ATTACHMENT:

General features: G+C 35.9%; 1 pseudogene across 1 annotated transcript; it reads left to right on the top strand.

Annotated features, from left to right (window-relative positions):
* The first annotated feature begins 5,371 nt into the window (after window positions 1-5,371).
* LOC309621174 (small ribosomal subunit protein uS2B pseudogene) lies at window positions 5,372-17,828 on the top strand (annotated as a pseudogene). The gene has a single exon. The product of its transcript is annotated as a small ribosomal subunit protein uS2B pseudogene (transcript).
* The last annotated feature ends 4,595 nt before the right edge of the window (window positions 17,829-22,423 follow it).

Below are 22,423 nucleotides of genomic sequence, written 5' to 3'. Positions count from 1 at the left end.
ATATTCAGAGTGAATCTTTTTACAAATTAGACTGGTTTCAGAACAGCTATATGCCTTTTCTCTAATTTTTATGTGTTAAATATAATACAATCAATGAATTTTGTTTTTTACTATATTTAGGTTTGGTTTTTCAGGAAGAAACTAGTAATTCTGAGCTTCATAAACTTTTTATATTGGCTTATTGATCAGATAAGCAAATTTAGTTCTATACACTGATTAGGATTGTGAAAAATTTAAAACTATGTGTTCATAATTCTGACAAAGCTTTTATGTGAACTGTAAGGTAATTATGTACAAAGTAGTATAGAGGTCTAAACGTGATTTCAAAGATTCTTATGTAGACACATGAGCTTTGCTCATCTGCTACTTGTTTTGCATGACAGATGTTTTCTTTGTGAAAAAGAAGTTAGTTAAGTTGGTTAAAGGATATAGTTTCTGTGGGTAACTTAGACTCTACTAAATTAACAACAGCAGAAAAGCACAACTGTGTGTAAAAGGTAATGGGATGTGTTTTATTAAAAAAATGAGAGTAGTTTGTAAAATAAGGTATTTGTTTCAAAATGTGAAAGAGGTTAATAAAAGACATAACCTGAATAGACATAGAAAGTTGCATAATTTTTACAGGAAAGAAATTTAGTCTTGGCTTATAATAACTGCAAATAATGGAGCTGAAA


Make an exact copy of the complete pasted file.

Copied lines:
General features: G+C 35.9%; 1 pseudogene across 1 annotated transcript; it reads left to right on the top strand.

Annotated features, from left to right (window-relative positions):
* The first annotated feature begins 5,371 nt into the window (after window positions 1-5,371).
* LOC309621174 (small ribosomal subunit protein uS2B pseudogene) lies at window positions 5,372-17,828 on the top strand (annotated as a pseudogene). The gene has a single exon. The product of its transcript is annotated as a small ribosomal subunit protein uS2B pseudogene (transcript).
* The last annotated feature ends 4,595 nt before the right edge of the window (window positions 17,829-22,423 follow it).

Below are 22,423 nucleotides of genomic sequence, written 5' to 3'. Positions count from 1 at the left end.
ATATTCAGAGTGAATCTTTTTACAAATTAGACTGGTTTCAGAACAGCTATATGCCTTTTCTCTAATTTTTATGTGTTAAATATAATACAATCAATGAATTTTGTTTTTTACTATATTTAGGTTTGGTTTTTCAGGAAGAAACTAGTAATTCTGAGCTTCATAAACTTTTTATATTGGCTTATTGATCAGATAAGCAAATTTAGTTCTATACACTGATTAGGATTGTGAAAAATTTAAAACTATGTGTTCATAATTCTGACAAAGCTTTTATGTGAACTGTAAGGTAATTATGTACAAAGTAGTATAGAGGTCTAAACGTGATTTCAAAGATTCTTATGTAGACACATGAGCTTTGCTCATCTGCTACTTGTTTTGCATGACAGATGTTTTCTTTGTGAAAAAGAAGTTAGTTAAGTTGGTTAAAGGATATAGTTTCTGTGGGTAACTTAGACTCTACTAAATTAACAACAGCAGAAAAGCACAACTGTGTGTAAAAGGTAATGGGATGTGTTTTATTAAAAAAATGAGAGTAGTTTGTAAAATAAGGTATTTGTTTCAAAATGTGAAAGAGGTTAATAAAAGACATAACCTGAATAGACATAGAAAGTTGCATAATTTTTACAGGAAAGAAATTTAGTCTTGGCTTATAATAACTGCAAATAATGGAGCTGAAA